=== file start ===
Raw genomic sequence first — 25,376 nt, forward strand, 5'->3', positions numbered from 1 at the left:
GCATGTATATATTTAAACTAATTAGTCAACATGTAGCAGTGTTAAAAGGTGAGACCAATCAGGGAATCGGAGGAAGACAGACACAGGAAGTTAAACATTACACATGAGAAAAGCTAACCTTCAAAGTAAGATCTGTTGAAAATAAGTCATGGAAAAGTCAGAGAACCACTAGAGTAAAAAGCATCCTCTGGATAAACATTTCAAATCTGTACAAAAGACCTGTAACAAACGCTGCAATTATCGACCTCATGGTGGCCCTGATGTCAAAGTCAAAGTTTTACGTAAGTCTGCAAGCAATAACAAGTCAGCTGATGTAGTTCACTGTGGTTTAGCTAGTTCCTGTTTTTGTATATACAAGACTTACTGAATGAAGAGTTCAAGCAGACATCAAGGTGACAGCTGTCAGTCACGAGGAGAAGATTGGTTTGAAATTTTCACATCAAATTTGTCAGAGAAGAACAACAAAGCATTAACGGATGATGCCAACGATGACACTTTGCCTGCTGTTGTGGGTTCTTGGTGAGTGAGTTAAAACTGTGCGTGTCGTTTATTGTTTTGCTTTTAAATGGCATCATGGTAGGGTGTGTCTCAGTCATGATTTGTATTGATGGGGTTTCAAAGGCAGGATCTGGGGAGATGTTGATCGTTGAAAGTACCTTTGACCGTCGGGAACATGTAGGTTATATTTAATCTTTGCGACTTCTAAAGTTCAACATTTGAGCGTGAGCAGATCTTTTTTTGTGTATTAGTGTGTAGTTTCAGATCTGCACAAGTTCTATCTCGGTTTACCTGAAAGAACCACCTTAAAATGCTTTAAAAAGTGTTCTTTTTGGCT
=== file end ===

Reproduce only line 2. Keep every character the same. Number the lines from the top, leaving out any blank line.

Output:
GCATGTATATATTTAAACTAATTAGTCAACATGTAGCAGTGTTAAAAGGTGAGACCAATCAGGGAATCGGAGGAAGACAGACACAGGAAGTTAAACATTACACATGAGAAAAGCTAACCTTCAAAGTAAGATCTGTTGAAAATAAGTCATGGAAAAGTCAGAGAACCACTAGAGTAAAAAGCATCCTCTGGATAAACATTTCAAATCTGTACAAAAGACCTGTAACAAACGCTGCAATTATCGACCTCATGGTGGCCCTGATGTCAAAGTCAAAGTTTTACGTAAGTCTGCAAGCAATAACAAGTCAGCTGATGTAGTTCACTGTGGTTTAGCTAGTTCCTGTTTTTGTATATACAAGACTTACTGAATGAAGAGTTCAAGCAGACATCAAGGTGACAGCTGTCAGTCACGAGGAGAAGATTGGTTTGAAATTTTCACATCAAATTTGTCAGAGAAGAACAACAAAGCATTAACGGATGATGCCAACGATGACACTTTGCCTGCTGTTGTGGGTTCTTGGTGAGTGAGTTAAAACTGTGCGTGTCGTTTATTGTTTTGCTTTTAAATGGCATCATGGTAGGGTGTGTCTCAGTCATGATTTGTATTGATGGGGTTTCAAAGGCAGGATCTGGGGAGATGTTGATCGTTGAAAGTACCTTTGACCGTCGGGAACATGTAGGTTATATTTAATCTTTGCGACTTCTAAAGTTCAACATTTGAGCGTGAGCAGATCTTTTTTTGTGTATTAGTGTGTAGTTTCAGATCTGCACAAGTTCTATCTCGGTTTACCTGAAAGAACCACCTTAAAATGCTTTAAAAAGTGTTCTTTTTGGCT